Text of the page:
There are two attitudes of pacifism:
1. Striving for a future utopia in which the factors that lead to war, and war itself, don't exist.
2. Recognizing utopia is impossible and that the world is full of complexity and conflict, and attempting in all things to exist in this world of complexity and conflict in non-violent ways.
Either way, waging war in order to achieve a future stable peace is oxymoronic and typically doomed to failure.
I am no expert on the Vietnam war, though I have enough familiarity with it to imagine that what is going on right now is pretty much what was going on then, that politicians are responding in the same way, and that exhaustion and frustration of Americans from all perspectives is developing pretty much the same way. Sadly, I suspect that 30 years from now we will be experiencing this all again.
The difference in difficulty between being vegan or vegetarian is about a hundred times greater than between being vegetarian or carnivorous. There are just so fewer options--I miss cheese as a vegan much more than I missed meat as a vegetarian. But a moral choice without sacrifice isn't really a choice, and besides, strawberries and grapes are nature's candy.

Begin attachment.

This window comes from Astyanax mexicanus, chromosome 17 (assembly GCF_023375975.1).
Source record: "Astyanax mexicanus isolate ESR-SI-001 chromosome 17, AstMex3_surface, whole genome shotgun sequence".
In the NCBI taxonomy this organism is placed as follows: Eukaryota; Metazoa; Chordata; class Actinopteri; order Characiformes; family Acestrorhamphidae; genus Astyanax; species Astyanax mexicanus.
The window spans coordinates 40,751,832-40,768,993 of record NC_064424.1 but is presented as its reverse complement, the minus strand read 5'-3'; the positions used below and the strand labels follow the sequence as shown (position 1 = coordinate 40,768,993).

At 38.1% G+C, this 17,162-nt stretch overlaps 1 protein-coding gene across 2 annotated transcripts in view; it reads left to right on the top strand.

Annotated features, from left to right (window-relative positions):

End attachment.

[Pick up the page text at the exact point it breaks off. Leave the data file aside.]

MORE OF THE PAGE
I'm nothing if not fickle--not only have I given up my vow of reading 25 plays before reading another novel, but I have given it up to read the longest novel I could find, War and Peace. And when that is finished (when? I'm a horribly slow reader, but I also believe my slow reading helps me to retain/remember what I read much better) I'll probably read another long novel, Dostoevsky's Demons. I like Russian writers in general and Dostoevsky in particular.
The distinguishing feature of Paul Thomas Anderson's films is structure.
A trend I wholly support is the abandonment of the laugh-track for sitcoms. There's a long list of recent terrific sitcoms (and even just some merely decent ones) that are much better for lack of a laugh-track. My favorites include Curb Your Enthusiasm, Arrested Development, and The Office, but there are many others, and the list should include cartoon sitcoms. I will consider Seinfeld the last great laugh-track sitcom, and the new wave of sitcoms an upgrade.
When my child is born, the first words I would like to say to him/her are from King Lear: "When we are born we cry that we are come to this great stage of fools." Alas, I'm thinking my first words might just be "Holy Fuck."